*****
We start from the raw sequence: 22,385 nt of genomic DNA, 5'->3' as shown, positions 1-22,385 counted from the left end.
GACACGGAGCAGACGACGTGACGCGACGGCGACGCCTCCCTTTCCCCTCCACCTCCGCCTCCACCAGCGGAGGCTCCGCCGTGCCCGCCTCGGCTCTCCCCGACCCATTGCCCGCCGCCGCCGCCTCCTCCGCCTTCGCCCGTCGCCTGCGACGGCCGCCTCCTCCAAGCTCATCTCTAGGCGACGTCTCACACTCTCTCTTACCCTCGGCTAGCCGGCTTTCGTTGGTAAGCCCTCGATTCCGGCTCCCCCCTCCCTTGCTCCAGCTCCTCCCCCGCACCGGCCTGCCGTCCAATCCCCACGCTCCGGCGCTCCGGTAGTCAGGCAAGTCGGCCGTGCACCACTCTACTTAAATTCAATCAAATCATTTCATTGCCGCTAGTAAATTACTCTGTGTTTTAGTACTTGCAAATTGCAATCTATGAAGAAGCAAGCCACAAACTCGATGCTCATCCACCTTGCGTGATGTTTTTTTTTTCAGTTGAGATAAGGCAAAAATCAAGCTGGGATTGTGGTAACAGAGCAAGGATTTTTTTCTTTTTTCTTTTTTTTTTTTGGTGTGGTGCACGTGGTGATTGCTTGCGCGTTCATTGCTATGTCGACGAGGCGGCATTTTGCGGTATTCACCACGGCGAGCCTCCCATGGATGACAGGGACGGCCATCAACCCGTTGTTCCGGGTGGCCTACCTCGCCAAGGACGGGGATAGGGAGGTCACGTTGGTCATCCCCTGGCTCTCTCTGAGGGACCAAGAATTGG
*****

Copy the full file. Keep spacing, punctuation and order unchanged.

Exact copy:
We start from the raw sequence: 22,385 nt of genomic DNA, 5'->3' as shown, positions 1-22,385 counted from the left end.
GACACGGAGCAGACGACGTGACGCGACGGCGACGCCTCCCTTTCCCCTCCACCTCCGCCTCCACCAGCGGAGGCTCCGCCGTGCCCGCCTCGGCTCTCCCCGACCCATTGCCCGCCGCCGCCGCCTCCTCCGCCTTCGCCCGTCGCCTGCGACGGCCGCCTCCTCCAAGCTCATCTCTAGGCGACGTCTCACACTCTCTCTTACCCTCGGCTAGCCGGCTTTCGTTGGTAAGCCCTCGATTCCGGCTCCCCCCTCCCTTGCTCCAGCTCCTCCCCCGCACCGGCCTGCCGTCCAATCCCCACGCTCCGGCGCTCCGGTAGTCAGGCAAGTCGGCCGTGCACCACTCTACTTAAATTCAATCAAATCATTTCATTGCCGCTAGTAAATTACTCTGTGTTTTAGTACTTGCAAATTGCAATCTATGAAGAAGCAAGCCACAAACTCGATGCTCATCCACCTTGCGTGATGTTTTTTTTTTCAGTTGAGATAAGGCAAAAATCAAGCTGGGATTGTGGTAACAGAGCAAGGATTTTTTTCTTTTTTCTTTTTTTTTTTTGGTGTGGTGCACGTGGTGATTGCTTGCGCGTTCATTGCTATGTCGACGAGGCGGCATTTTGCGGTATTCACCACGGCGAGCCTCCCATGGATGACAGGGACGGCCATCAACCCGTTGTTCCGGGTGGCCTACCTCGCCAAGGACGGGGATAGGGAGGTCACGTTGGTCATCCCCTGGCTCTCTCTGAGGGACCAAGAATTGG